Fred Steese: Man Who Served 20 Years For Murder He Didn’t Commit Could Return To Jail

Fred Steese spent more than 20 years behind bars in Nevada for a murder he didn’t commit, and, even though he’s now been freed, Steese could still find his way back to prison.

After a Nevada court found Fred Steese did not kill Gerard Soules, a Las Vegas Strip entertainer, he now faces extradition to Florida for a parole violation there from more than 20 years ago.

Steese was originally convicted of murder in 1992 but agreed to a sentence of life without the possibility of parole to avoid the death penalty.

“I knew from the beginning that I was innocent, so I just kept fighting until somebody listened,” he said. “Judge (Elissa) Cadish, she listened and made the right ruling.”

Cadish did in fact find Steese innocent based on new evidence that he was actually out of the state at the time of the murder.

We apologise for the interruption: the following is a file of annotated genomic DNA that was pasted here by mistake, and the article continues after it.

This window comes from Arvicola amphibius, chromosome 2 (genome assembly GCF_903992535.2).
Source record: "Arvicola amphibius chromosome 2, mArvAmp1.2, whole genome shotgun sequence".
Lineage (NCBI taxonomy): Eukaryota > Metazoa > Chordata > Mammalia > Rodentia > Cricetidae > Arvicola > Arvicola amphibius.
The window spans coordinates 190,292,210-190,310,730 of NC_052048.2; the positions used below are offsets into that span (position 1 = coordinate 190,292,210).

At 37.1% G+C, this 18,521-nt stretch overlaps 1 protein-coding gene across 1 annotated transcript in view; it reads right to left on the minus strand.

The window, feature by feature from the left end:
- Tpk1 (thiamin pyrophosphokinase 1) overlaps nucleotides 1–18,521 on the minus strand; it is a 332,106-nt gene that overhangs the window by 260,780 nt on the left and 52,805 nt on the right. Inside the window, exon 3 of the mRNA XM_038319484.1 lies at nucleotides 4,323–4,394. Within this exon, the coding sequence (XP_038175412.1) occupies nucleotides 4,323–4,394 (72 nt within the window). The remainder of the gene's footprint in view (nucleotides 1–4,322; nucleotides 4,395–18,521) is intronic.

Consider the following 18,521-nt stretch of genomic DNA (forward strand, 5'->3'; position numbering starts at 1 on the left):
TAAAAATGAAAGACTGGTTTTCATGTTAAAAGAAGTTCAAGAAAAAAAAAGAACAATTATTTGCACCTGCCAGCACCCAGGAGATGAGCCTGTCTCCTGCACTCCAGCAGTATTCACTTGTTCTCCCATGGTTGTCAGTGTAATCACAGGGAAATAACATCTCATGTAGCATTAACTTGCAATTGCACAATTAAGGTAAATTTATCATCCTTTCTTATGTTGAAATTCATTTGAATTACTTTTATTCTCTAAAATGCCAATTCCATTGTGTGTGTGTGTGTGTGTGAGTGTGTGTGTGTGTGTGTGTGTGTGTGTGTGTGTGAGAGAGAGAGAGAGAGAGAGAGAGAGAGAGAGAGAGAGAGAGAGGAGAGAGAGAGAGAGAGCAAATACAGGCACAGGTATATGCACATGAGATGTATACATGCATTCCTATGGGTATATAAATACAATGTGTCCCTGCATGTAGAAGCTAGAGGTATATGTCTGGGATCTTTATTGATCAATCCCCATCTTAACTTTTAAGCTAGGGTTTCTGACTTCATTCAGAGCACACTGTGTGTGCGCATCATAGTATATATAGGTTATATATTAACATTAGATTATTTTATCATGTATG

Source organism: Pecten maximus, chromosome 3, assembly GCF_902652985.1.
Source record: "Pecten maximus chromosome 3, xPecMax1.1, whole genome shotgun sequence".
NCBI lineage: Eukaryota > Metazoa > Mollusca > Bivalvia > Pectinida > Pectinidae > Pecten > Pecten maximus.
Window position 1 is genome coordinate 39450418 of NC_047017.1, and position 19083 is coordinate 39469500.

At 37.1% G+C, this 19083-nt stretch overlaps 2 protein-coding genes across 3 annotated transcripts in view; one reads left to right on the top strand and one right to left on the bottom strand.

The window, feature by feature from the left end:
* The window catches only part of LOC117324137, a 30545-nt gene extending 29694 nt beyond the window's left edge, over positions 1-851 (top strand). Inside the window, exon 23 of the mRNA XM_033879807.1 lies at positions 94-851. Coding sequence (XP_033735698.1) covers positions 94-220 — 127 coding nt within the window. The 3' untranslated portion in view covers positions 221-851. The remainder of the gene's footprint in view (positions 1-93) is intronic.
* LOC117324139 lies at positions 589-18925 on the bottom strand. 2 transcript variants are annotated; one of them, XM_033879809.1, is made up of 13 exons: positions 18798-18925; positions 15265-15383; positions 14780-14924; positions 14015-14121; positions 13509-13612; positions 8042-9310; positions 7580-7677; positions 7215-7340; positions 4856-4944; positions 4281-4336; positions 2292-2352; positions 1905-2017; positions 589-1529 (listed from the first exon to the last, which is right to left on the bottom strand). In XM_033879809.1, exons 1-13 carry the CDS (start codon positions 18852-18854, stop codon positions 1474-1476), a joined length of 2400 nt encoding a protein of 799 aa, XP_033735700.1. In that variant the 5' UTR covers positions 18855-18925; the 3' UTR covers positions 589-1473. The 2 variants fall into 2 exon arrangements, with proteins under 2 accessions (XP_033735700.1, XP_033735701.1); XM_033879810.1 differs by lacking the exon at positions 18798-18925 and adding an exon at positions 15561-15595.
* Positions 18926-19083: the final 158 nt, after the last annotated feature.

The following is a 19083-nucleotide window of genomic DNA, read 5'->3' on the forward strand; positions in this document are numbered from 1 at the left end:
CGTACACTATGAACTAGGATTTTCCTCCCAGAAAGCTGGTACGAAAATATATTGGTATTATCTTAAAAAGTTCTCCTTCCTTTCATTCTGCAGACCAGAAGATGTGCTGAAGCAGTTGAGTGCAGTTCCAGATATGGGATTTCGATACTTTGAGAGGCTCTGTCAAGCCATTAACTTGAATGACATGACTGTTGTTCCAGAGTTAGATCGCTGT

“Given everything additional that we now know, I am finding that it is more likely than not no reasonable juror would’ve found him guilty beyond a reasonable doubt,” said Cadish, who serves in the 8th Judicial District Court. She arranged for Steese to plead no contest to second degree murder to resolve the matter without further litigation.

Steese’s case mirrors another courtroom reversal. In New York, David Ranta was freed from prison after spending more than 20 years for murdering a Rabbi during a jewel heist. A judge said Ranta’s trial was a miscarriage of justice and ordered the man freed.

For Fred Steese, the story may not have such a happy ending. The state of Florida wants Fred Steese to return to jail for three years for failing to report to his parole officer more than 25 years ago.

“He was convicted in Florida,” Jane Tillman of the Florida Parole Commission told KLAS-TV in Las Vegas. “He was released and placed in supervision to follow as part of his sentence. He absconded, he never showed up for his supervision and therefore he’s being brought back to the state of Florida to serve 1,189 days with the Florida Department of Corrections.”

There is still a chance Fred Steese could stay out of jail. If Florida does not extradite him by early April, Steese will be able to go free.